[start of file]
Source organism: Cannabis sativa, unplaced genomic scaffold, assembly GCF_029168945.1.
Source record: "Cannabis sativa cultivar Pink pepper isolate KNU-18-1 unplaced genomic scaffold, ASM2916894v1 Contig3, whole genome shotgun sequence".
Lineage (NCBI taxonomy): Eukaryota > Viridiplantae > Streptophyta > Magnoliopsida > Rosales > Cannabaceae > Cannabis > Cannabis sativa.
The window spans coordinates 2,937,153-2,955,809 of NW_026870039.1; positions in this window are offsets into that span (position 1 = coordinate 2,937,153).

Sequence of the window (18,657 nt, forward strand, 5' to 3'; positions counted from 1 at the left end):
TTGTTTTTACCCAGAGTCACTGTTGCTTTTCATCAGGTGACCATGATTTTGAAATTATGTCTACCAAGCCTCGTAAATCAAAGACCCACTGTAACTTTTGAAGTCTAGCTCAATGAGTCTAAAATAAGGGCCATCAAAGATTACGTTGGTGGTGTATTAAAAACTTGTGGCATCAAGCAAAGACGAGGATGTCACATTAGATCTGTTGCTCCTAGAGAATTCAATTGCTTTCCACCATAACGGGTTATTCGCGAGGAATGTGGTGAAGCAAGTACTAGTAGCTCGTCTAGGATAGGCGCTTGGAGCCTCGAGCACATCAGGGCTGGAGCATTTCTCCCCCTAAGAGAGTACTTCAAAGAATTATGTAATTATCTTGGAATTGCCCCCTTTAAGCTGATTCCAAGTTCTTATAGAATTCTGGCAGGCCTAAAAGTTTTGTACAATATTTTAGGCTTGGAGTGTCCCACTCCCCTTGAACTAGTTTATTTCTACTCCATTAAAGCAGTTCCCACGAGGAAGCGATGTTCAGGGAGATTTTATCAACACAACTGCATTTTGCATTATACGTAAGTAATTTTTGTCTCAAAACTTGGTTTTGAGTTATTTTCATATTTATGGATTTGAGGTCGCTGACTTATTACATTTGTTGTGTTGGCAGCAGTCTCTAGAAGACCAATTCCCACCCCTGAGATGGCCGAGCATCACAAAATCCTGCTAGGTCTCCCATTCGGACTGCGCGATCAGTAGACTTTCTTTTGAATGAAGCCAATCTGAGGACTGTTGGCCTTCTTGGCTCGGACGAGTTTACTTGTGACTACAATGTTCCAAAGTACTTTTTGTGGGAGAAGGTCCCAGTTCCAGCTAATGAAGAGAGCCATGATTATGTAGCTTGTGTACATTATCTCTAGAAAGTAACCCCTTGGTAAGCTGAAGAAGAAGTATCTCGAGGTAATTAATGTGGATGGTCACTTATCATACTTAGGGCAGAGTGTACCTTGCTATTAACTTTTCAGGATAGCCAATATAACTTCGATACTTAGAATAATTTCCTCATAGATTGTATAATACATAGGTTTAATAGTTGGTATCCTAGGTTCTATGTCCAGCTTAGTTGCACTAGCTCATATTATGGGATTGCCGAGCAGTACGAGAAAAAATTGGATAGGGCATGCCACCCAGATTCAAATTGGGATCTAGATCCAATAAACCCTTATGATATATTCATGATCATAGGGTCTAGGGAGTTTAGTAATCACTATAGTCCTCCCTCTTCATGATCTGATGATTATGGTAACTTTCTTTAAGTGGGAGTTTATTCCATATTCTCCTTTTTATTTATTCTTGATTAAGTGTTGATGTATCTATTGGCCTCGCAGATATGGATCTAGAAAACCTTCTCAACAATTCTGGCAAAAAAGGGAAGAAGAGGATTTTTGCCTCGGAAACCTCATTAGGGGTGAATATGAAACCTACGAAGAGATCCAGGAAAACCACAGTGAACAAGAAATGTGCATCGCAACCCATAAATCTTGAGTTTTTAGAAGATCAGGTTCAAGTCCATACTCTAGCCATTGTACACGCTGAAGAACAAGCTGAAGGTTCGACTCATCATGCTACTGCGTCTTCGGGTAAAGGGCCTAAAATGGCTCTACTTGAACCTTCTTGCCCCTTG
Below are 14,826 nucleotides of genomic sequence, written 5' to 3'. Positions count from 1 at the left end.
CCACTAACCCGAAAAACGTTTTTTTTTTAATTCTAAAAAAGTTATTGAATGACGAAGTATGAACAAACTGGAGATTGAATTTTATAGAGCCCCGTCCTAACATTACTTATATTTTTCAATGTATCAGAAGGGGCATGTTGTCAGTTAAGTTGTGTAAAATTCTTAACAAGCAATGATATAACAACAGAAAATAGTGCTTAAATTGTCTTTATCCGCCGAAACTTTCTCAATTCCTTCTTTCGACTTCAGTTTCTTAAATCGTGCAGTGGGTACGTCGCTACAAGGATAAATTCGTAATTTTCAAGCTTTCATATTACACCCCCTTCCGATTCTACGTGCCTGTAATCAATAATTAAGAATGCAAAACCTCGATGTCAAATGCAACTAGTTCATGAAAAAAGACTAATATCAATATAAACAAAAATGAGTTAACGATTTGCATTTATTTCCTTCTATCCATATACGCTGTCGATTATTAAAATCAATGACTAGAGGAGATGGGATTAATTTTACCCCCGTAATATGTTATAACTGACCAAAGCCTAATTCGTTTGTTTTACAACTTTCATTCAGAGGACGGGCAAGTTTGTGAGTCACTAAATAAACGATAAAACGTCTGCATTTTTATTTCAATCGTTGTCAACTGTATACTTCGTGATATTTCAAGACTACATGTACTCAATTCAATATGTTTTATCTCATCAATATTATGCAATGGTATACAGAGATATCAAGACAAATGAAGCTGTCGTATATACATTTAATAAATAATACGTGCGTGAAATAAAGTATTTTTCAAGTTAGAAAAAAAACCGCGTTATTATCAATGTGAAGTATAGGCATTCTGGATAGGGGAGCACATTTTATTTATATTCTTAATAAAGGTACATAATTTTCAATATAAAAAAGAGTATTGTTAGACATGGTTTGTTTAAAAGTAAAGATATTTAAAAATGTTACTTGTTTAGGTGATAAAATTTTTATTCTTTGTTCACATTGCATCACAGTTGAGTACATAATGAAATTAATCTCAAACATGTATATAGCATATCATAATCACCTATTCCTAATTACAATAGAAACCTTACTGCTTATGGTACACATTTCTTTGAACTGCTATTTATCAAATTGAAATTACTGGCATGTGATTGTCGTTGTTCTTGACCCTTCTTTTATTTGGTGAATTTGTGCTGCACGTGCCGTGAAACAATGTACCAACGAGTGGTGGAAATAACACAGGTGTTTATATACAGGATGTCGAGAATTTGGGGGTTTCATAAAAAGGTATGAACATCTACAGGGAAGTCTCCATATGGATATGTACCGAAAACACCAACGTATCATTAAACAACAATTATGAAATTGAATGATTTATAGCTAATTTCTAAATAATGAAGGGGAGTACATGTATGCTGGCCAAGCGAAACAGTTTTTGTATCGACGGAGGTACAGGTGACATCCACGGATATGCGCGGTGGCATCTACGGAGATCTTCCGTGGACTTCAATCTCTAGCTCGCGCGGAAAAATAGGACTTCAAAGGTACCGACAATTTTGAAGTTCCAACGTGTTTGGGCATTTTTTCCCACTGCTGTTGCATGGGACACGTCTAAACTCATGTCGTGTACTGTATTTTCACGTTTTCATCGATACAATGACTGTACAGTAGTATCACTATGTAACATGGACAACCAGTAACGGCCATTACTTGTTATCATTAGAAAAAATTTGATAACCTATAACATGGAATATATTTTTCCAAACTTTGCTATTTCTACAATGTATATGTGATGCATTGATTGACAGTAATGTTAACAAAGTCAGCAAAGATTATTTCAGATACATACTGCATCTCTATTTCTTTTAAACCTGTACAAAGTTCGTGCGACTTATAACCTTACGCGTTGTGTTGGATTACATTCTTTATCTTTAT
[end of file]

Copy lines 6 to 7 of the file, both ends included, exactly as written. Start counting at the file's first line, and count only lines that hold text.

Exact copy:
TTGTTTTTACCCAGAGTCACTGTTGCTTTTCATCAGGTGACCATGATTTTGAAATTATGTCTACCAAGCCTCGTAAATCAAAGACCCACTGTAACTTTTGAAGTCTAGCTCAATGAGTCTAAAATAAGGGCCATCAAAGATTACGTTGGTGGTGTATTAAAAACTTGTGGCATCAAGCAAAGACGAGGATGTCACATTAGATCTGTTGCTCCTAGAGAATTCAATTGCTTTCCACCATAACGGGTTATTCGCGAGGAATGTGGTGAAGCAAGTACTAGTAGCTCGTCTAGGATAGGCGCTTGGAGCCTCGAGCACATCAGGGCTGGAGCATTTCTCCCCCTAAGAGAGTACTTCAAAGAATTATGTAATTATCTTGGAATTGCCCCCTTTAAGCTGATTCCAAGTTCTTATAGAATTCTGGCAGGCCTAAAAGTTTTGTACAATATTTTAGGCTTGGAGTGTCCCACTCCCCTTGAACTAGTTTATTTCTACTCCATTAAAGCAGTTCCCACGAGGAAGCGATGTTCAGGGAGATTTTATCAACACAACTGCATTTTGCATTATACGTAAGTAATTTTTGTCTCAAAACTTGGTTTTGAGTTATTTTCATATTTATGGATTTGAGGTCGCTGACTTATTACATTTGTTGTGTTGGCAGCAGTCTCTAGAAGACCAATTCCCACCCCTGAGATGGCCGAGCATCACAAAATCCTGCTAGGTCTCCCATTCGGACTGCGCGATCAGTAGACTTTCTTTTGAATGAAGCCAATCTGAGGACTGTTGGCCTTCTTGGCTCGGACGAGTTTACTTGTGACTACAATGTTCCAAAGTACTTTTTGTGGGAGAAGGTCCCAGTTCCAGCTAATGAAGAGAGCCATGATTATGTAGCTTGTGTACATTATCTCTAGAAAGTAACCCCTTGGTAAGCTGAAGAAGAAGTATCTCGAGGTAATTAATGTGGATGGTCACTTATCATACTTAGGGCAGAGTGTACCTTGCTATTAACTTTTCAGGATAGCCAATATAACTTCGATACTTAGAATAATTTCCTCATAGATTGTATAATACATAGGTTTAATAGTTGGTATCCTAGGTTCTATGTCCAGCTTAGTTGCACTAGCTCATATTATGGGATTGCCGAGCAGTACGAGAAAAAATTGGATAGGGCATGCCACCCAGATTCAAATTGGGATCTAGATCCAATAAACCCTTATGATATATTCATGATCATAGGGTCTAGGGAGTTTAGTAATCACTATAGTCCTCCCTCTTCATGATCTGATGATTATGGTAACTTTCTTTAAGTGGGAGTTTATTCCATATTCTCCTTTTTATTTATTCTTGATTAAGTGTTGATGTATCTATTGGCCTCGCAGATATGGATCTAGAAAACCTTCTCAACAATTCTGGCAAAAAAGGGAAGAAGAGGATTTTTGCCTCGGAAACCTCATTAGGGGTGAATATGAAACCTACGAAGAGATCCAGGAAAACCACAGTGAACAAGAAATGTGCATCGCAACCCATAAATCTTGAGTTTTTAGAAGATCAGGTTCAAGTCCATACTCTAGCCATTGTACACGCTGAAGAACAAGCTGAAGGTTCGACTCATCATGCTACTGCGTCTTCGGGTAAAGGGCCTAAAATGGCTCTACTTGAACCTTCTTGCCCCTTG
Below are 14,826 nucleotides of genomic sequence, written 5' to 3'. Positions count from 1 at the left end.